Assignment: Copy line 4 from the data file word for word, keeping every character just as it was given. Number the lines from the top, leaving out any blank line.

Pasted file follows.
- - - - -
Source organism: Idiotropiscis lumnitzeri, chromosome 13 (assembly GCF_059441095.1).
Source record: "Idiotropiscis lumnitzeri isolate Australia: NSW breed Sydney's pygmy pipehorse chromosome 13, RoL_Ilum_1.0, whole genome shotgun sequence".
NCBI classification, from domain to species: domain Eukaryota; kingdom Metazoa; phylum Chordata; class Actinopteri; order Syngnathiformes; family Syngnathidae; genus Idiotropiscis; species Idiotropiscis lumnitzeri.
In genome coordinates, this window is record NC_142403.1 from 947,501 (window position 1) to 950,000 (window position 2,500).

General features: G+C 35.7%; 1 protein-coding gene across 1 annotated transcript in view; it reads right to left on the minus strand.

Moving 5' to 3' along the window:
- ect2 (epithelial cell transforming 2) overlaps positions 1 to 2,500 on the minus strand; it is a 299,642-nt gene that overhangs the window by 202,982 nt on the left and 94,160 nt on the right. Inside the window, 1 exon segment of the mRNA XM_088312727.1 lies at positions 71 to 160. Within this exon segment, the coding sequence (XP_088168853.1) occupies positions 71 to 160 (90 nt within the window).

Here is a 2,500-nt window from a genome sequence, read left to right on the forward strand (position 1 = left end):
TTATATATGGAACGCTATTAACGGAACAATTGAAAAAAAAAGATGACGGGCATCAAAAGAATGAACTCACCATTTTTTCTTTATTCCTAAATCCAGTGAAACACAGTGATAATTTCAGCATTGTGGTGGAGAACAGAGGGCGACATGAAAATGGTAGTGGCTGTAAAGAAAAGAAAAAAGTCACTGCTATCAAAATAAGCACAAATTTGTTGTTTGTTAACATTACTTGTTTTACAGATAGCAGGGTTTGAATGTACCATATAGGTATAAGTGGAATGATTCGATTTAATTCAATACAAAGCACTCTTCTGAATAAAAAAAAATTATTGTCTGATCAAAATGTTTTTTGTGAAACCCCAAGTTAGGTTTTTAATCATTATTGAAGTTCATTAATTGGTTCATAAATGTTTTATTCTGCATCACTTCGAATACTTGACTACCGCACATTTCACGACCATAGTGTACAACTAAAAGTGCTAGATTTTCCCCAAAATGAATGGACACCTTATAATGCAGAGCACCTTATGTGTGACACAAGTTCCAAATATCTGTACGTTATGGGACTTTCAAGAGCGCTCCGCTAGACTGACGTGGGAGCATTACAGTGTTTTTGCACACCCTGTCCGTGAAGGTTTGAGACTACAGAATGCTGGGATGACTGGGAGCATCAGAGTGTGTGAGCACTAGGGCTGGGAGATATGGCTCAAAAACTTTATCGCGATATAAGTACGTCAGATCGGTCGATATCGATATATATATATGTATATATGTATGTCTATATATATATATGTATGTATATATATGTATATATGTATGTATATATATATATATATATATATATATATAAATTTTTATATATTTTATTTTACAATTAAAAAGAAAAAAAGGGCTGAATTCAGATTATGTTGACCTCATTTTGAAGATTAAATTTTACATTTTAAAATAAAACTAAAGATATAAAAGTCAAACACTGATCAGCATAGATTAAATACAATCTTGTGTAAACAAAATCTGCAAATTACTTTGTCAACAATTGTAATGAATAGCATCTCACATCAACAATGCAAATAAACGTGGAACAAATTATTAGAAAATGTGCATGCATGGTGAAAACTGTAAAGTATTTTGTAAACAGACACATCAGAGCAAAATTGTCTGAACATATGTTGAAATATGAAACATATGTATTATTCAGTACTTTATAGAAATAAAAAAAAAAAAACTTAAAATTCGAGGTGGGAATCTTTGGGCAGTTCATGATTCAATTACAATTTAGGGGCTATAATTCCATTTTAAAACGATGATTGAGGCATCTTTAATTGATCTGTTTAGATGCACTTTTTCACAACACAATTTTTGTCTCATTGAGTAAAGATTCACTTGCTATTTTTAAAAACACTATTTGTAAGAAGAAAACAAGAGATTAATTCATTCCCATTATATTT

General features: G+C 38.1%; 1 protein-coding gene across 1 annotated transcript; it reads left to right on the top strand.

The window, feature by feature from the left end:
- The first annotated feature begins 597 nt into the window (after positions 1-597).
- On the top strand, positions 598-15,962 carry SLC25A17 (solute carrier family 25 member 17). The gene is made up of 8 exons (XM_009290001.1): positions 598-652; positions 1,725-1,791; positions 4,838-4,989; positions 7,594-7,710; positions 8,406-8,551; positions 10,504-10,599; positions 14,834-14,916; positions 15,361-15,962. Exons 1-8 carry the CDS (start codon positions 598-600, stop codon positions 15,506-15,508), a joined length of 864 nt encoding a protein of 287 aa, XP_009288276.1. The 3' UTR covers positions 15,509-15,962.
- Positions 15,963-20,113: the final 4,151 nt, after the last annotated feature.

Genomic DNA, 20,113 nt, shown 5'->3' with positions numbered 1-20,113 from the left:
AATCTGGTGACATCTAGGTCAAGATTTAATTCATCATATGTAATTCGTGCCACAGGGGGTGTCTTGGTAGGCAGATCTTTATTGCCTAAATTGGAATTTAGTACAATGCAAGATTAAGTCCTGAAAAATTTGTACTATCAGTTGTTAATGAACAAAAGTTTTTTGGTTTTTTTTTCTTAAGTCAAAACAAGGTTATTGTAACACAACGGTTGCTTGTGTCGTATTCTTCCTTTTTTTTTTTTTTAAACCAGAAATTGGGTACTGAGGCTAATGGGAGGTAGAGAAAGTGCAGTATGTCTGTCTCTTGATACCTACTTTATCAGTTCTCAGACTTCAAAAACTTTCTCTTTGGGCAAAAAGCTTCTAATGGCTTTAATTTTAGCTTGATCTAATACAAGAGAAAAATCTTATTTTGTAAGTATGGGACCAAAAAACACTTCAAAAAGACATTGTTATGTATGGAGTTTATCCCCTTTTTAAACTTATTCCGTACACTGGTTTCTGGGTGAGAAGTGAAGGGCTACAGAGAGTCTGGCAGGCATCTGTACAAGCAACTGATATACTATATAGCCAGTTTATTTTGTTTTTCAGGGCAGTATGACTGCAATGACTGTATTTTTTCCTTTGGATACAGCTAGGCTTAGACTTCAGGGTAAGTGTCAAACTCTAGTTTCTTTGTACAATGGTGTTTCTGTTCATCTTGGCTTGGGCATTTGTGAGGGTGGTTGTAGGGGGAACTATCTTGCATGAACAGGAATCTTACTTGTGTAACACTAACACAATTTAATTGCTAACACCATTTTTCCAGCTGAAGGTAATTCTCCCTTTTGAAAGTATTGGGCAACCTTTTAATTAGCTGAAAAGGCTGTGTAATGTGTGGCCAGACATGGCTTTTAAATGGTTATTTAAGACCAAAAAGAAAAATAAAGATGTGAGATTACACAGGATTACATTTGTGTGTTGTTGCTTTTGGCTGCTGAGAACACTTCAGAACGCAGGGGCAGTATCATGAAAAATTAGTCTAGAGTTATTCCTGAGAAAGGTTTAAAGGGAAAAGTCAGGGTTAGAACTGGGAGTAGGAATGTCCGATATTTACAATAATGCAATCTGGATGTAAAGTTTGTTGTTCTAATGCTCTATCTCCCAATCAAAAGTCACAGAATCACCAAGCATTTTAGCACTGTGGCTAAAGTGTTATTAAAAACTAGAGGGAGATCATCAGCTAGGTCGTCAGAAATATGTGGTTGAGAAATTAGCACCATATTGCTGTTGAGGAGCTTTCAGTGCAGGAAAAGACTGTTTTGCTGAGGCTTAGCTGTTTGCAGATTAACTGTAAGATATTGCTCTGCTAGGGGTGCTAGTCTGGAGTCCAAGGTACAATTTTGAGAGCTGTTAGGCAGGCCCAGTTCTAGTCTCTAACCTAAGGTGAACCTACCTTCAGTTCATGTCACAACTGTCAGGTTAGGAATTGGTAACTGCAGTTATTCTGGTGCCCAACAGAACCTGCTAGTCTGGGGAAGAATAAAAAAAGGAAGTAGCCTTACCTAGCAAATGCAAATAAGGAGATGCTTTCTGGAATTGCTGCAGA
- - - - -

In genome coordinates, this window is record NC_142403.1 from 947,501 (window position 1) to 950,000 (window position 2,500).